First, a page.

He runs the circuit defeating Red Rooster and then gets involved with the USWA, eventually winning the title there through a working agreement with WWF. He would drop the title to Jerry Lawler, “who didn’t?” asks Conrad. This would prompt the memorable feud between Lawler and Bret.
Owen would then be booked, yet again, to lose to multiple mid-card names on TV, finally reaching what would be his last inconsequential SummerSlam, defeating Barry Horowitz. He would stay involved peripherally in the Bret-Lawler feud.
This brings us to the beginning of the centerpiece of this episode: Owen vs. Bret.
Bret was originally opposed to the idea. He felt awkward doing a similar angle with his brother-in-law, Davey Boy Smith, a little over a year earlier, even though they did tremendous business, namely the Wembley Stadium classic at SummerSlam ’92. Eventually, he relents and they move forward.
Bruce says the original idea all along was for Bret to feud with Owen. He and Pat Patterson wanted it, but Bret and Vince did not. “Goddamnit pal, brothers don’t fight.” Bruce says, based on his own life experience, that couldn’t be further from the truth. Vince didn’t know his brother well and cherished their relationship so much that he did not understand the notion.
Bruce Hart then sent in a letter pitching the same storyline, but with Bruce in the place of Owen. Vince liked it, but Bret didn’t. He preferred Owen after all. It came across as Bret’s idea and Pat Patterson and Bruce (Prichard) loved it.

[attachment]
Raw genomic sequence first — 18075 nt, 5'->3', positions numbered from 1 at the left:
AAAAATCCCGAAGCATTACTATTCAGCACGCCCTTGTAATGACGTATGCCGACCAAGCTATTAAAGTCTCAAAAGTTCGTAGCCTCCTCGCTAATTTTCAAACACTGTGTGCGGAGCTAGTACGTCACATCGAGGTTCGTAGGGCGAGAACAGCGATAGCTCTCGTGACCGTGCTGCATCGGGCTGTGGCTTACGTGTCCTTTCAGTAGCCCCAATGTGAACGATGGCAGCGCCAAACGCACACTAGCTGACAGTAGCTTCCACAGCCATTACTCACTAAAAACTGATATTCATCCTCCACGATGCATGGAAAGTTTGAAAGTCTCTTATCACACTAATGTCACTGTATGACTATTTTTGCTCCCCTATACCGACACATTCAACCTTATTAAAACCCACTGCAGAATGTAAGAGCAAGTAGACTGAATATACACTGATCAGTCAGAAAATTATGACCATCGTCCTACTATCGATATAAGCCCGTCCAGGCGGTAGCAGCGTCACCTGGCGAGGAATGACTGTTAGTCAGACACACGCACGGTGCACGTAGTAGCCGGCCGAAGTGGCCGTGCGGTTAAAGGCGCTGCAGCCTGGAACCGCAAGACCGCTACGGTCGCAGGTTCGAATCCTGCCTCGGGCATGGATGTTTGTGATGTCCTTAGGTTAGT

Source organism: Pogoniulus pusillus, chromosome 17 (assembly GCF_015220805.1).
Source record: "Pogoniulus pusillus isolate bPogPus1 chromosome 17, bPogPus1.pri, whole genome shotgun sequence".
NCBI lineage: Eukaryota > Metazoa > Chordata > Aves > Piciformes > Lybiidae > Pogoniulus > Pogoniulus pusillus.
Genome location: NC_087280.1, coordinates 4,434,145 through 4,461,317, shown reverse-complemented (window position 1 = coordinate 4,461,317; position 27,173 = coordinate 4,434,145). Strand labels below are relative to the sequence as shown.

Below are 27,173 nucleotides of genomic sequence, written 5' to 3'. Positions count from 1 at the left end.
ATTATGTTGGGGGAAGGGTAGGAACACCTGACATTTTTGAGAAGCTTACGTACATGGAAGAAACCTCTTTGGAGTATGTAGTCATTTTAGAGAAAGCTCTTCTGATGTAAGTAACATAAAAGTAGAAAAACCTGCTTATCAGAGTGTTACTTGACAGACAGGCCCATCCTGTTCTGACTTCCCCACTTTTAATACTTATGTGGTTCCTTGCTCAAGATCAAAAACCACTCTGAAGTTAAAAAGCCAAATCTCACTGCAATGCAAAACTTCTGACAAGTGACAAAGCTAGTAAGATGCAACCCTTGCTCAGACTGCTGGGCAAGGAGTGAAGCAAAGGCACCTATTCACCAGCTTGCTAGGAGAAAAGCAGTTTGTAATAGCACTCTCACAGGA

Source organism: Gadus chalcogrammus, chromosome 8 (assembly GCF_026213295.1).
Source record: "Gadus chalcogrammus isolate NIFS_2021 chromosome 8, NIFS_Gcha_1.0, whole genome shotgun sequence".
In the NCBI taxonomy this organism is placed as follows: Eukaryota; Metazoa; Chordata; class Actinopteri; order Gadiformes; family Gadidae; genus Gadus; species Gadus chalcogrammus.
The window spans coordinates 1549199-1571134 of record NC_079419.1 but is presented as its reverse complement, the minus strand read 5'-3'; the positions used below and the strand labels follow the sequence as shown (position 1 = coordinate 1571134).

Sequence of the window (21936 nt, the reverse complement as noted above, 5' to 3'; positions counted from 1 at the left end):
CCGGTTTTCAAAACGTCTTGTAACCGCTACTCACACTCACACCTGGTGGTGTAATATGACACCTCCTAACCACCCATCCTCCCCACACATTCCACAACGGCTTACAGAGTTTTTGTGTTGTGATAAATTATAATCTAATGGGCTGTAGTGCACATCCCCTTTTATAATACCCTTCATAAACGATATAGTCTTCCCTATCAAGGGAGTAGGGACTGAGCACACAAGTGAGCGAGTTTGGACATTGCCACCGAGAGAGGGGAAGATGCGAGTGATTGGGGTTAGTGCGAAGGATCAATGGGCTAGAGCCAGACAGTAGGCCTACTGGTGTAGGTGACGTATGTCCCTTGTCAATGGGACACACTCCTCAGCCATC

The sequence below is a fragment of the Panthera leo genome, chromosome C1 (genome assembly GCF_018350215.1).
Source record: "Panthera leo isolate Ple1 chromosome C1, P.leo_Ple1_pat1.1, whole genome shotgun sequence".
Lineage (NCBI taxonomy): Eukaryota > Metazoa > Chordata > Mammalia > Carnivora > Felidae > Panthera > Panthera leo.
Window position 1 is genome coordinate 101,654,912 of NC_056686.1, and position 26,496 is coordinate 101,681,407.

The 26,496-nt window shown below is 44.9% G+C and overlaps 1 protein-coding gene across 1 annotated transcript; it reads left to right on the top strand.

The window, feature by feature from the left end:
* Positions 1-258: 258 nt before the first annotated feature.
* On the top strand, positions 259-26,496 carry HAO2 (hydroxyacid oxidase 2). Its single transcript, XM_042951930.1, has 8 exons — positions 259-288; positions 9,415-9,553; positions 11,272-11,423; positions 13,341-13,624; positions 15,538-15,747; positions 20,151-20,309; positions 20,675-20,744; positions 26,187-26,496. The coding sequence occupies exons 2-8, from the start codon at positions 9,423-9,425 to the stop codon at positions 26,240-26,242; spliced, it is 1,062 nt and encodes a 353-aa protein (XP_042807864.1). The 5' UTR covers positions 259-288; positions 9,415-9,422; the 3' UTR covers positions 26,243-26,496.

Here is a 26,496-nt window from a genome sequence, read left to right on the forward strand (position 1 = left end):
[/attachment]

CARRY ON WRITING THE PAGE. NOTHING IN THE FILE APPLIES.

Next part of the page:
Conrad asks about Vince’s relationship with his brother, Rod. He runs a successful business in Houston. He wasn’t close to Vince for years but now they’re all good.
Rod McMahon, y’all. Rod McMahon.
At Survivor Series ’93, Bret and Owen team with the rest of the Hart Family. Owen gets eliminated after accidentally bumping into Bret. They’d been building for weeks that Owen was jealous of Bret stealing the spotlight, and this was the moment that pushed him over the edge.
Conrad compliments the patience shown in the build up for this angle.
Bret and Owen, still trying to patch things up, team at Royal Rumble to face the Quebecers. Owen made his heel turn official here, by beating down Bret after the match.
They square off at WrestleMania X in the opening match. Owen wins in a surprising moment. It’s a great match. Watch it. Like, stop reading right now and go watch it.
Ok, you back? Good.
Bruce says this match ignited a tour throughout Europe and the summer of Bret and Owen squaring off over the Heavyweight Title.
Then we launch into a segment on Owen being a legendary ribber.
Owen wins King Of The Ring ’94 and becomes the King Of Harts.
The King Of Harts